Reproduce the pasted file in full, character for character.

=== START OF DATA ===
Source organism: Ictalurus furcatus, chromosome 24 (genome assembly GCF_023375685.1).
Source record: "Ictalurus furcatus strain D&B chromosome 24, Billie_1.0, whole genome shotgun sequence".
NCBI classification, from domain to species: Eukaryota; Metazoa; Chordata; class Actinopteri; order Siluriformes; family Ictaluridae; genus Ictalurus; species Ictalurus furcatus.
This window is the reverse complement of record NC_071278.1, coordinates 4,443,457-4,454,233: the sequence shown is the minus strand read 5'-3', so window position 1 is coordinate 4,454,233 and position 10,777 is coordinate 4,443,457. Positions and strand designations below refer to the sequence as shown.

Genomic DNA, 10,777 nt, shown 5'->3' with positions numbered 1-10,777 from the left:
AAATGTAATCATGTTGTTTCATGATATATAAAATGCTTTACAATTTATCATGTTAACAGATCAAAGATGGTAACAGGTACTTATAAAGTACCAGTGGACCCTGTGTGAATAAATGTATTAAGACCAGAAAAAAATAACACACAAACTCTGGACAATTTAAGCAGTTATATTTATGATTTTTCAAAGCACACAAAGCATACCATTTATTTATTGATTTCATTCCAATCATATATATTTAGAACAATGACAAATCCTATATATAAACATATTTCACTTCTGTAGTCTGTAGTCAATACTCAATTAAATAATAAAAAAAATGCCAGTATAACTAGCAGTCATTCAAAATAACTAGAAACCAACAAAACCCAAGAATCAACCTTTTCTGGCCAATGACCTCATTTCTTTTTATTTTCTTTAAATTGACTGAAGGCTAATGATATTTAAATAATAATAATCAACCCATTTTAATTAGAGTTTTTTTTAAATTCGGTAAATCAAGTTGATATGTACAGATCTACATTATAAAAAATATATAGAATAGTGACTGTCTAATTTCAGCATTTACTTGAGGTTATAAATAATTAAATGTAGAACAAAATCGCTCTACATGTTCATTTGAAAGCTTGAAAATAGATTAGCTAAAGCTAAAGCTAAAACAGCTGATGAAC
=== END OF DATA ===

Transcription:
Source organism: Ictalurus furcatus, chromosome 24 (genome assembly GCF_023375685.1).
Source record: "Ictalurus furcatus strain D&B chromosome 24, Billie_1.0, whole genome shotgun sequence".
NCBI classification, from domain to species: Eukaryota; Metazoa; Chordata; class Actinopteri; order Siluriformes; family Ictaluridae; genus Ictalurus; species Ictalurus furcatus.
This window is the reverse complement of record NC_071278.1, coordinates 4,443,457-4,454,233: the sequence shown is the minus strand read 5'-3', so window position 1 is coordinate 4,454,233 and position 10,777 is coordinate 4,443,457. Positions and strand designations below refer to the sequence as shown.

Genomic DNA, 10,777 nt, shown 5'->3' with positions numbered 1-10,777 from the left:
AAATGTAATCATGTTGTTTCATGATATATAAAATGCTTTACAATTTATCATGTTAACAGATCAAAGATGGTAACAGGTACTTATAAAGTACCAGTGGACCCTGTGTGAATAAATGTATTAAGACCAGAAAAAAATAACACACAAACTCTGGACAATTTAAGCAGTTATATTTATGATTTTTCAAAGCACACAAAGCATACCATTTATTTATTGATTTCATTCCAATCATATATATTTAGAACAATGACAAATCCTATATATAAACATATTTCACTTCTGTAGTCTGTAGTCAATACTCAATTAAATAATAAAAAAAATGCCAGTATAACTAGCAGTCATTCAAAATAACTAGAAACCAACAAAACCCAAGAATCAACCTTTTCTGGCCAATGACCTCATTTCTTTTTATTTTCTTTAAATTGACTGAAGGCTAATGATATTTAAATAATAATAATCAACCCATTTTAATTAGAGTTTTTTTTAAATTCGGTAAATCAAGTTGATATGTACAGATCTACATTATAAAAAATATATAGAATAGTGACTGTCTAATTTCAGCATTTACTTGAGGTTATAAATAATTAAATGTAGAACAAAATCGCTCTACATGTTCATTTGAAAGCTTGAAAATAGATTAGCTAAAGCTAAAGCTAAAACAGCTGATGAAC